The Murder of Teresa Halbach
The Fire Pit
Investigators searched Steven Avery's mobile home and found a "dried red substance which appeared to be blood" on the bathroom floor near the washer and dryer." They also found "pornographic material" and "items of restraint," including leg irons and handcuffs.
Deputy Dan Kucharski continued the search the next day and discovered two firearms in Avery's bedroom—a .22 semi-automatic rifle and a .50 black-powder muzzleloader. The name "Steve" written on masking tape was attached to the muzzleloader. Officers searched a detached garage on the Avery property and discovered "eleven spent .22 caliber long rifle shell casings on the floor."
The search continued for a third day, and Deputy Kucharski found a Toyota ignition key in Avery's bedroom. The key was transported to the state crime lab and tested on Teresa Halbach's car. A lab technician was able to start the engine with the key. By this time technicians had identified traces of human blood on the ignition area of the vehicle as well as in the rear cargo space.
On November 8, the fourth day of searching, officers found two crumpled Wisconsin license plates inside a junked vehicle on the Avery property. The plate number, SWH582, was registered to Teresa Halbach's 1999 Toyota Rav 4. Officers also found a "burn barrel" containing the remnants of burned clothing, a partially burned shovel, a cell phone, and a camera. Upon inspecting a fire pit near to Steven Avery's home, officers found "bone fragments and teeth" as well as the "remnants of steel belts of tires." They believed the tire belts might have been used as "fire accelerants."
A forensic anthropologist examined the bone fragments and determined that they belonged to an "adult human female." A second forensic anthropologist examined the fragments and came to the conclusion that the corpse had been mutilated.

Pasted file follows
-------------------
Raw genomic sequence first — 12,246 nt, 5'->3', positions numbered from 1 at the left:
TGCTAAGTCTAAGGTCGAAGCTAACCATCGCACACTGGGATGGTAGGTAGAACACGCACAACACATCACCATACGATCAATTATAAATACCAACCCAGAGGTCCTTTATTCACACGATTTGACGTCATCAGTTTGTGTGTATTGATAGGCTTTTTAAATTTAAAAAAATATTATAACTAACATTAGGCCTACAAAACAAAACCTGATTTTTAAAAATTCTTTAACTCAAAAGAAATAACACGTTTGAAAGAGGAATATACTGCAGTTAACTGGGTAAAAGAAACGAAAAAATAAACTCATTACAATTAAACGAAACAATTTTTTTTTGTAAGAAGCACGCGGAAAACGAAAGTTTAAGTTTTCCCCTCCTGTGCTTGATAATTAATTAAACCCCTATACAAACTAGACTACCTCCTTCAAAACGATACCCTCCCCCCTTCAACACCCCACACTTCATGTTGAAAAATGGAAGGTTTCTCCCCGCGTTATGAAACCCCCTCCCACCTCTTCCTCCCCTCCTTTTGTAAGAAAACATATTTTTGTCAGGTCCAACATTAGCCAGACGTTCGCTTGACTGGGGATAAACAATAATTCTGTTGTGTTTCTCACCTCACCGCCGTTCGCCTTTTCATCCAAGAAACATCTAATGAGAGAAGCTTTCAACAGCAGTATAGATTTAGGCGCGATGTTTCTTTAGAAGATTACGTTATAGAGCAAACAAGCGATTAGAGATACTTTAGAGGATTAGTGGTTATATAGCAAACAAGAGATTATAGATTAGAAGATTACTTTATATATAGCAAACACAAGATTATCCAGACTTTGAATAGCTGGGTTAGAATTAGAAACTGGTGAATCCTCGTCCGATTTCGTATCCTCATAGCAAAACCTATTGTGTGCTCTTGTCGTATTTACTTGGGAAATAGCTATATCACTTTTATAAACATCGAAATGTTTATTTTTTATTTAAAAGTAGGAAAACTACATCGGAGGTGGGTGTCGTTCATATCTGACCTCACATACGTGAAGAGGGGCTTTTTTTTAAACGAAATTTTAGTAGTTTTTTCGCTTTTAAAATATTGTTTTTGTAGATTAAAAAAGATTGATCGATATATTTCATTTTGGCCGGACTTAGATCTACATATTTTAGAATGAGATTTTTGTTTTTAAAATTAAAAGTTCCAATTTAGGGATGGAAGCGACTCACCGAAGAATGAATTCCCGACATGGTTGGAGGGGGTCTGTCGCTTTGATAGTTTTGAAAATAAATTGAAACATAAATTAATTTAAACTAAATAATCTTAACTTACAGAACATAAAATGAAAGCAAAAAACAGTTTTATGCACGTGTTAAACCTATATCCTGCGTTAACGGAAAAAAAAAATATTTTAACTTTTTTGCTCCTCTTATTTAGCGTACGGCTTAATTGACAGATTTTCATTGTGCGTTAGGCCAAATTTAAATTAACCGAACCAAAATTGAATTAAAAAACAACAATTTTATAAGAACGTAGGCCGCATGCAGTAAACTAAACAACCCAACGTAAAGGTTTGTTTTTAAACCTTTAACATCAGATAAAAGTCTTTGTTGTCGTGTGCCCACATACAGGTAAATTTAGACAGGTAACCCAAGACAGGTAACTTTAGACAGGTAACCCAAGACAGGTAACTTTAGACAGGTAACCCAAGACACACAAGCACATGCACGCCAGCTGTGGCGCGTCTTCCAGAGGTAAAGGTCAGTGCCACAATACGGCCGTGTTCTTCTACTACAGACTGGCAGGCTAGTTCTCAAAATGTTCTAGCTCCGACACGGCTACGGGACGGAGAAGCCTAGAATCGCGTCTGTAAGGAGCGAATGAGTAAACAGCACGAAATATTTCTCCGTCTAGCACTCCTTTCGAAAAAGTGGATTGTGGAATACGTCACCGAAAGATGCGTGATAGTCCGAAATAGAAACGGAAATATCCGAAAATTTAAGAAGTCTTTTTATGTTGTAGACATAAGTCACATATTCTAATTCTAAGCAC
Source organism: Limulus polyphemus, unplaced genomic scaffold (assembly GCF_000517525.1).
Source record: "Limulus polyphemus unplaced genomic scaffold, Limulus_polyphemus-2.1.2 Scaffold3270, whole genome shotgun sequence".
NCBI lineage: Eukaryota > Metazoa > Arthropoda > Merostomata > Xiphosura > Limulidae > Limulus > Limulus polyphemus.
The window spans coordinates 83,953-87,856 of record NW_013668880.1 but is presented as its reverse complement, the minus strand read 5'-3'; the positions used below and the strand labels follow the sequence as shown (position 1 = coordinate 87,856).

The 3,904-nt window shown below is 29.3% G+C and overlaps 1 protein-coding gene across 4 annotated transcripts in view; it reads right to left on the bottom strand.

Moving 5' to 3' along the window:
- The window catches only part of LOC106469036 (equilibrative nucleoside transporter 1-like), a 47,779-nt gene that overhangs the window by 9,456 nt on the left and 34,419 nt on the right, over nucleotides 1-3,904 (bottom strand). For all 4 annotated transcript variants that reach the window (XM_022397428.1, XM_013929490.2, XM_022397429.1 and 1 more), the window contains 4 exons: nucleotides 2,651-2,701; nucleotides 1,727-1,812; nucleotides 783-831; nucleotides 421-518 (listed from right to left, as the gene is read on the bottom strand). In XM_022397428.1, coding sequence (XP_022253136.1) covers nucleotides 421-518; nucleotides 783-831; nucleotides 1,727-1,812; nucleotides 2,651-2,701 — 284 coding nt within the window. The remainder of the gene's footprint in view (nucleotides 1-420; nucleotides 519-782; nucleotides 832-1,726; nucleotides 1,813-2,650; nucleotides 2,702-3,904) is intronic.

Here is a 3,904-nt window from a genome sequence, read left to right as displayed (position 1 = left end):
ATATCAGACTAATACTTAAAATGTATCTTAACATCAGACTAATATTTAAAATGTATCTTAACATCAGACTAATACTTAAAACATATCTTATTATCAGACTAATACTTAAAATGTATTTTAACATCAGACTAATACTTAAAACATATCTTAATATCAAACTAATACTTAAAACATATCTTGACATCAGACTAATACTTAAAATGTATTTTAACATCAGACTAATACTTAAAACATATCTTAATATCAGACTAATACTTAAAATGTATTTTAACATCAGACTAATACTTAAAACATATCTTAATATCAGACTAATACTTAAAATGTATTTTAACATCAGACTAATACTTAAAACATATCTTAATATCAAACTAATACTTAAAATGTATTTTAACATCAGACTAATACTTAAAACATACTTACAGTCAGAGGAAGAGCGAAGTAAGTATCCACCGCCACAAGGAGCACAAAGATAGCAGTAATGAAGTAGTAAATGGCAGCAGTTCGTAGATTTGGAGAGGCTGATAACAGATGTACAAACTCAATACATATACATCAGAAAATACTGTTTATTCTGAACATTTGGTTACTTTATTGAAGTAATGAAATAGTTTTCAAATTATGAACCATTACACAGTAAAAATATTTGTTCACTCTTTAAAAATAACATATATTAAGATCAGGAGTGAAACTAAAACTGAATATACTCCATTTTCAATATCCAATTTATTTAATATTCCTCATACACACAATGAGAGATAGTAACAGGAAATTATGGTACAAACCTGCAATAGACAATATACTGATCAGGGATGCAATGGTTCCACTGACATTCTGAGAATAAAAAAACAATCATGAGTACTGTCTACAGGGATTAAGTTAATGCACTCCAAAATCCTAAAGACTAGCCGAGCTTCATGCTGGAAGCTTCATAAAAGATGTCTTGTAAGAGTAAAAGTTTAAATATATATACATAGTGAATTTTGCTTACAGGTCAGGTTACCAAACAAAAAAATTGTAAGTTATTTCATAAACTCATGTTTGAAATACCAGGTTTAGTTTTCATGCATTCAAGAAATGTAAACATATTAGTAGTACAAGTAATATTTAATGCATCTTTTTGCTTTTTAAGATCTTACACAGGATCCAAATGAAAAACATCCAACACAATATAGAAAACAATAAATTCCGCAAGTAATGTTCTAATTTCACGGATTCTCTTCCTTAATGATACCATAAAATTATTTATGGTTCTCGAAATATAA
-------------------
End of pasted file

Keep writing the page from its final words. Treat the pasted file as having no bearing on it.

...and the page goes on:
Sherry L. Culhane, a DNA analyst with the Wisconsin Department of Justice, tested blood samples found in various locations inside Teresa Halbach's car, including the driver's seat, ignition area, front passenger seat, and rear passenger door entrance. Culhane found that the samples matched Steven Avery's DNA profile. DNA material taken from the Toyota key found in Avery's bedroom also matched his profile.
DNA testing was performed on blood samples taken from the rear cargo area of the Toyota and from an empty can of Wild Cherry Pepsi found on the front console. The two profiles matched, and Culhane believed that they belong to Teresa Halbach. A partial DNA profile obtained from the teeth and bone fragments found in the fire pit matched in seven out of thirteen areas and were thus consistent with the profile worked up from the Pepsi can and the blood found in the cargo area. As reported by the Green Bay Press Gazette, Culhane would later testify that the chances were "one in a billion" that the human tissue found in the fire pit did not belong to Teresa Halbach.